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Anaerobic Training Strategies

Adopt the Philosophy of:  Train to Compete  -  Don't just Train to Train.

      The type of training and methods used depends on factors such as the type of movement, skill requirements and specific demands of the activity in question. There are four primary types of training:

  • Aerobic - Aerobic training includes continuous activities, such as running, swimming, as well as Fartlek, circuit training and long interval training. These methods are designed to improve the efficiency of the cardiorespiratory system to deliver oxygen to working muscles. Aerobic training involves the larger muscle groups (e.g. legs) to efficiently combine with the cardiorespiratory system to supply a higher volume of oxygen to the working muscles and therefore improve performance. The training methods used for developing aerobic fitness are continuous, aerobic interval, fartlek and circuit training.
  • Anaerobic - Anaerobic training involves high intensity, short duration exercise (such as interval training). This method is characterized by repeated bursts over short distances at high intensity and are designed to improve the two anaerobic energy pathways as the major supply of energy and is aimed at increasing tolerance to lactic acid. An example is sprint repetition.
  • Flexibility - Flexibility training encompasses four methods, static, ballistic, dynamic, and proprioceptive neuromuscular facilitation (PNF). The appropriate method to use depends on the specific nature of the sport or activity involved. Flexibility training is designed to improve the range of motion of a joint and reduce the likelihood of an injury and muscle soreness. Each joint has a specific range of motion (ROM) which varies between individuals, especially between elite athletes and inactive people.
There are a number of ways in which flexibility can be developed including static, ballistic, dynamic stretching and proprioceptive neuromuscular facilitation (PNF). Each of these methods of flexibility training can be used to develop an individual's flexibility and improve overall performance as a result.
  • Strength Training - Strength training utilizes weight and hydraulic machines or other devices, such as elastic bands or free weights, to provide resistance against which a muscle can contract. It is designed to improve the amount of force that can be exerted by the muscle during a contraction. The most commonly used method is isotonic strength training whereby the muscle length changes as weights are lifted and lowered.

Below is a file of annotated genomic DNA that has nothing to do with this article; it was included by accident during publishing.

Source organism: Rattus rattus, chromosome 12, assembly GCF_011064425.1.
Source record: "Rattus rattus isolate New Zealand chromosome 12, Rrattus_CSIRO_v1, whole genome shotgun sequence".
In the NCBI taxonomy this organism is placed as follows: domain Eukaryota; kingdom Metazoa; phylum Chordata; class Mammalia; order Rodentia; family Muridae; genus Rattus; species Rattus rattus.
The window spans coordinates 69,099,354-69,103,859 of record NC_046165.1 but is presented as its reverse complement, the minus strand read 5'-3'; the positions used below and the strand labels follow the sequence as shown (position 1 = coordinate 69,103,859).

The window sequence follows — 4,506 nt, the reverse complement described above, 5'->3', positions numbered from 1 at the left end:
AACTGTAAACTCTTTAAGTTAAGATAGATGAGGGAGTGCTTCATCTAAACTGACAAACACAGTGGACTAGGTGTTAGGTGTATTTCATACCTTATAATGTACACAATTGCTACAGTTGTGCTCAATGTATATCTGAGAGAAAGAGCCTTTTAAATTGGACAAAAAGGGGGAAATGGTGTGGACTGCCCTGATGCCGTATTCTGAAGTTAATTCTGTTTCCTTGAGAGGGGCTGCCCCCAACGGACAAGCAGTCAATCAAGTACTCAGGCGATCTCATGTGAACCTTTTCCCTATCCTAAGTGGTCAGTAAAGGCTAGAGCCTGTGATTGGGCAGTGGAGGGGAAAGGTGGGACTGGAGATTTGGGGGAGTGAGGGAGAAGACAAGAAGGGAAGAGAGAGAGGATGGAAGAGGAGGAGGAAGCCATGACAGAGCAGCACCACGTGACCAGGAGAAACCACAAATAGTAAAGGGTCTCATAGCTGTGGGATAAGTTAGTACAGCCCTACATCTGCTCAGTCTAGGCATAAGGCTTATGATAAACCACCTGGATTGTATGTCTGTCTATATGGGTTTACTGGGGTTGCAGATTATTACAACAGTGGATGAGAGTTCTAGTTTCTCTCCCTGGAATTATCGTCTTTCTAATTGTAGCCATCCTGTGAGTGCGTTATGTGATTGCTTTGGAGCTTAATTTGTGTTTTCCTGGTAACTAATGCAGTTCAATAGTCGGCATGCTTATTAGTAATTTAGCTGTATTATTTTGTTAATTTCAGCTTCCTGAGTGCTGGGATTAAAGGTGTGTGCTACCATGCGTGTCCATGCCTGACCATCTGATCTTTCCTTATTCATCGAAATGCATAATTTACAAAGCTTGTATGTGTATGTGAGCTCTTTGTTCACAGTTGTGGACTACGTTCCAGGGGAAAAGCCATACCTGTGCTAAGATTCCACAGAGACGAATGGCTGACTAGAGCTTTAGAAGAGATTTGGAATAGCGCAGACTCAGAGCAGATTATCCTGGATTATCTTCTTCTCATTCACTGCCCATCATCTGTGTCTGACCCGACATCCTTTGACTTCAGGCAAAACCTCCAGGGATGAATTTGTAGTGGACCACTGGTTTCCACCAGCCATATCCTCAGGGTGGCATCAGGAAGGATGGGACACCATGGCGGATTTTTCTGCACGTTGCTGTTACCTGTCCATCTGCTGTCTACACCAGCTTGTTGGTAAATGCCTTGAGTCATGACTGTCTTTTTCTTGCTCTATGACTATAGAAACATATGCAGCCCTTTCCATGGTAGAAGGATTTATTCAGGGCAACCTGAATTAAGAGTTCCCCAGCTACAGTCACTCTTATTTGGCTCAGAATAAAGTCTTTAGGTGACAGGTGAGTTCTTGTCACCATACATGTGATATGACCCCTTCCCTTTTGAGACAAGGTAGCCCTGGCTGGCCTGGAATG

Muscles contract in a number of ways and each of these need to be addressed by specific training. To develop strength, resistance must be applied to muscles as they contract. This resistance can take many different forms such as a person's own body weight, free weights, weight machines, hydraulic machines and elastic bands.

What is Anaerobic Training and its Benefits?

        Anaerobic is defined as "without oxygen". Anaerobic training is the repeated exercising in which an athlete develops the use of short term energy systems.  Anaerobic activities include jumping, sprinting, and weightlifting.

       Anaerobic exercise is the use of muscles at a high level of intensity for a relative short period of time. This form of exercise can help:

1.  Develop stronger muscles.
    2.  Improve your VO2 max (the highest amount of oxygen one can consume
         during exercise) and thus improve your cardio-respiratory fitness.
    3.  Increase your capacity to withstand the buildup of waste substances (such
         as lactic acid) and remove them from the body. This means your endurance
         and ability to fight fatigue will improve.
       Overall, aerobic exercises are considered better at burning calories than aerobic exercise. However, anaerobic exercises are better at building strength and muscle mass. In the long run, increased muscle mass density produces a leaner body because muscle uses large amounts of calories.
       In emergency situations, our body can respond with an instantaneous burst of strength and power. The source of this power resides in our muscles. The potential energy can be altered through training. The ATP-PC energy system is just one of three primary pathways in our bodies. All three utilize adenosine triphosphate (ATP) as the primary energy source. The speed, intensity, and duration of our muscle contractions determine exactly how that ATP energy is tapped, released and recycled.